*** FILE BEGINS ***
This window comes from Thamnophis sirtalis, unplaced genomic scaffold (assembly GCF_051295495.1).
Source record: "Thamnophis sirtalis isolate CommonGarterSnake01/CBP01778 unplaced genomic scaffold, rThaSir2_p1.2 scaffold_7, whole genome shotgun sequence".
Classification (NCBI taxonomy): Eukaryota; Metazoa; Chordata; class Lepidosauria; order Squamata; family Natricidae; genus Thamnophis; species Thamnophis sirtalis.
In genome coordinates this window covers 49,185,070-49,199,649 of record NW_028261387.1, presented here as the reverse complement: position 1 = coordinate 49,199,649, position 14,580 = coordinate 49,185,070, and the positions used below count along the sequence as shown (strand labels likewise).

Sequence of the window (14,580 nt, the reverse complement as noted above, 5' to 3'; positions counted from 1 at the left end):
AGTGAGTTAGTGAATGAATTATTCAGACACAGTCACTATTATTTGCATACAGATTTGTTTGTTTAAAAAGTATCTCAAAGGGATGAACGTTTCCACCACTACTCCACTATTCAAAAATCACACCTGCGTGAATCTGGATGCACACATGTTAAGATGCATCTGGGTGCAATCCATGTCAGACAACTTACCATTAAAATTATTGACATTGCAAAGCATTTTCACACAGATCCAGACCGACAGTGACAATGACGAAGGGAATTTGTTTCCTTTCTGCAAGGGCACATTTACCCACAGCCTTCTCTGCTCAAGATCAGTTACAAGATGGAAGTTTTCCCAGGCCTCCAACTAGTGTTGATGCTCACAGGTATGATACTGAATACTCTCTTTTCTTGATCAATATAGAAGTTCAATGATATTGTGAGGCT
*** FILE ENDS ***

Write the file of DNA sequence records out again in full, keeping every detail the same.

This window comes from Thamnophis sirtalis, unplaced genomic scaffold (assembly GCF_051295495.1).
Source record: "Thamnophis sirtalis isolate CommonGarterSnake01/CBP01778 unplaced genomic scaffold, rThaSir2_p1.2 scaffold_7, whole genome shotgun sequence".
Classification (NCBI taxonomy): Eukaryota; Metazoa; Chordata; class Lepidosauria; order Squamata; family Natricidae; genus Thamnophis; species Thamnophis sirtalis.
In genome coordinates this window covers 49,185,070-49,199,649 of record NW_028261387.1, presented here as the reverse complement: position 1 = coordinate 49,199,649, position 14,580 = coordinate 49,185,070, and the positions used below count along the sequence as shown (strand labels likewise).

Sequence of the window (14,580 nt, the reverse complement as noted above, 5' to 3'; positions counted from 1 at the left end):
AGTGAGTTAGTGAATGAATTATTCAGACACAGTCACTATTATTTGCATACAGATTTGTTTGTTTAAAAAGTATCTCAAAGGGATGAACGTTTCCACCACTACTCCACTATTCAAAAATCACACCTGCGTGAATCTGGATGCACACATGTTAAGATGCATCTGGGTGCAATCCATGTCAGACAACTTACCATTAAAATTATTGACATTGCAAAGCATTTTCACACAGATCCAGACCGACAGTGACAATGACGAAGGGAATTTGTTTCCTTTCTGCAAGGGCACATTTACCCACAGCCTTCTCTGCTCAAGATCAGTTACAAGATGGAAGTTTTCCCAGGCCTCCAACTAGTGTTGATGCTCACAGGTATGATACTGAATACTCTCTTTTCTTGATCAATATAGAAGTTCAATGATATTGTGAGGCT